As I said in my speech earlier in the evening, “In the mid-1980s, Israel was the Venezuela of the Middle East. It had come to the end of the line, with 400% inflation on track to 1,000%.

“It had the government owning four large banks and 200 major corporations. The private sector was largely under the control of Histadrut, a big socialist labor union.”

In this Venezuela of the Mid East, tax rates were as high as 56%, nearly leading the world.

As I wrote in The Israel Test, Jewish socialists had created a country nearly as inhospitable to Jewish geniuses and entrepreneurs as the European anti-Semite regimes they had fled.

After a unity government was elected in 1985, Netanyahu returned from the United States where he had been ambassador. As prime minister in the mid-1990s and as Finance Minister between 2003 and 2005 under Ariel Sharon, Netanyahu acted boldly and tenaciously. He used his supply side ideas from the Boston Consulting Group and his friend Jack Kemp to remove the “heavy man of government from the shoulders of Israel’s then diminutive private sector.”

The results are history. In the late 1980s and early 1990s, Israel absorbed a million Soviet refugees and launched a technological miracle.

With Netanyahu’s reforms between 1991 and 2000, Israel’s venture capital outlays rose some 60-fold; VC companies launched soared from 100 to 800; and Israel ranked first in the world in the share of growth attributable to high-tech ventures.

All the left has to offer, said Jonathan, is to return the country to its previous socialist solidarity of equally distributed poverty. Many Israelis on the left, like many Americans, would like that.

But as Medved said, “I don’t care about Gini coefficients [measures of inequality]. I’m a proud capitalist.”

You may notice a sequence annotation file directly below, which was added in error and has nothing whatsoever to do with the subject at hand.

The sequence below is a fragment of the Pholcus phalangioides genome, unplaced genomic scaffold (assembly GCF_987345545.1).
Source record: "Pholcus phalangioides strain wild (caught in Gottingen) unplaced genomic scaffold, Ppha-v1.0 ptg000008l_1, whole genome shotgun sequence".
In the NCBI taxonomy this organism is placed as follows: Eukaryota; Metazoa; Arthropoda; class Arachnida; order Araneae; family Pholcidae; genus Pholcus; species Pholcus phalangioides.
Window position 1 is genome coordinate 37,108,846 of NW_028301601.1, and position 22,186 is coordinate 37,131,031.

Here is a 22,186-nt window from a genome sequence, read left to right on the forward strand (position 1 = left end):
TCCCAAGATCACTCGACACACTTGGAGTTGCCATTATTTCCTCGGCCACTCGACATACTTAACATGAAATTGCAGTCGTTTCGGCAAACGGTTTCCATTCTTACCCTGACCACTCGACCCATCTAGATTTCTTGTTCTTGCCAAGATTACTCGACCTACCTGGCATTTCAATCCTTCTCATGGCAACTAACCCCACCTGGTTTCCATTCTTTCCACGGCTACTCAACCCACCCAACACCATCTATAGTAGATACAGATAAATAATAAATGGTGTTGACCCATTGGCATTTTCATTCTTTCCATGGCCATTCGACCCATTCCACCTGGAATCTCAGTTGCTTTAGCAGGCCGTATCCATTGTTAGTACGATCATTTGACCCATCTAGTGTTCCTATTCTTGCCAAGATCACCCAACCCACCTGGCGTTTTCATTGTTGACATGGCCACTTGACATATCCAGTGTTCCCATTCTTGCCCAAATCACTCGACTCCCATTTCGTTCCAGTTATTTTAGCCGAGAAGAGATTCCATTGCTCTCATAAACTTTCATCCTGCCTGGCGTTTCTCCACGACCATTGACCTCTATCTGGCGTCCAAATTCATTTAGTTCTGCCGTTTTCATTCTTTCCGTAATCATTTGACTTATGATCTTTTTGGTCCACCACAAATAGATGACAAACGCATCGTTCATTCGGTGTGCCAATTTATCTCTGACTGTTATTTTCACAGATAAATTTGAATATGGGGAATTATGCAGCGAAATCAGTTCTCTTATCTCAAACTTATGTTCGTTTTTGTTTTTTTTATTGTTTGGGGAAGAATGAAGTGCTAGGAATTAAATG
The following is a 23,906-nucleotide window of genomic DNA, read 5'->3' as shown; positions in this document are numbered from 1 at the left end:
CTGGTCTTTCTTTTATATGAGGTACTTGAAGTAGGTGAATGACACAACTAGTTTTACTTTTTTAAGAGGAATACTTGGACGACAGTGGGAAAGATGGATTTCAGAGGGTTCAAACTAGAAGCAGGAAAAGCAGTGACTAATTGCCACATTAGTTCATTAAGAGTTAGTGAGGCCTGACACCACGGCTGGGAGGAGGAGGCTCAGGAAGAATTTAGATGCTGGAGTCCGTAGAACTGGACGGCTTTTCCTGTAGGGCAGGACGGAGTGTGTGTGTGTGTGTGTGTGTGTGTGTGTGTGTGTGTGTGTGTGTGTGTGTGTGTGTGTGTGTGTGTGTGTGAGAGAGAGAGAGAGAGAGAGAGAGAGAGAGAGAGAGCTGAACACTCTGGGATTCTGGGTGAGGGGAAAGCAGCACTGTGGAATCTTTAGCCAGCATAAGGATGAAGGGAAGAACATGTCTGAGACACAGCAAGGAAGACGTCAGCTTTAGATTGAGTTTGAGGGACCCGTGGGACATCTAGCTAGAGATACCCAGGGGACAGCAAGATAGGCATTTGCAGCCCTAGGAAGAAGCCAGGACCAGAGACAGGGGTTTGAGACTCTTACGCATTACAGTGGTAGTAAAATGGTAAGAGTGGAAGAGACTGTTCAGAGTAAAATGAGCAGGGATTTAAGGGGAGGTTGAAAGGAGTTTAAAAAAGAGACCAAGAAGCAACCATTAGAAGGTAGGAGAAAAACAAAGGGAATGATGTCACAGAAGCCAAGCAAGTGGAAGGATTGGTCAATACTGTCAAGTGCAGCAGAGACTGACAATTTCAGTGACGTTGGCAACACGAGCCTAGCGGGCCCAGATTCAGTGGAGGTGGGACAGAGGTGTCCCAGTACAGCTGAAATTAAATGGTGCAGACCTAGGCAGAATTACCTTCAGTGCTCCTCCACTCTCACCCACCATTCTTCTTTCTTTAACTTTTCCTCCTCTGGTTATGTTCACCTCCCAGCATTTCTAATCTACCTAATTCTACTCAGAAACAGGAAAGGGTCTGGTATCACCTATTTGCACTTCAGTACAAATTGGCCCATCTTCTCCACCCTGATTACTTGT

And so is Bibi Netanyahu. But he will win the election not so much for the economy as for keeping the Israeli’s safe for almost 30 years as one of the world’s leading experts on how to suppress terrorism.

Bibi wrote the book – three books, actually – and heavily influenced American as well as Israeli politicians on how to suppress suicide bombers and the intifada.

John Bolton was one of his more devout students and Bolton may deserve much credit if the Iranian mullahs fall as Jonathan Medved predicts.

But my view is that for all his successes in the United Nations and elsewhere, Bolton was too much a universal hawk. Especially with the US at last withdrawing support from the UNRWA (the United Nations Relief and Works Agency for Palestinian Refugees).

“The Courage to Continue”

The U.S. has to choose its battles carefully.

Trump has chosen to take on China – in my view the wrong battle to choose.

Bolton wants to take on everybody. This is a failure of his “Israel Test” as much as Obama’s refusal to take on anyone except Libya.

For Netanyahu’s success, he is hated by much of the world. But he is revered by people who know him as the Churchill of the modern era.

As Churchill himself once said, “Success is not final; failure is not fatal; it is the courage to continue that counts.”

Regards,

George Gilder
Editor, Gilder’s Daily Prophecy

 

George Gilder

George Gilder is the most knowledgeable man in America when it comes to the future of technology — and its impact on our lives.

He’s an established investor, writer, and economist with an uncanny ability to foresee how new breakthroughs will play out, years in advance.

And he’s certainly no stranger to the financial newsletter...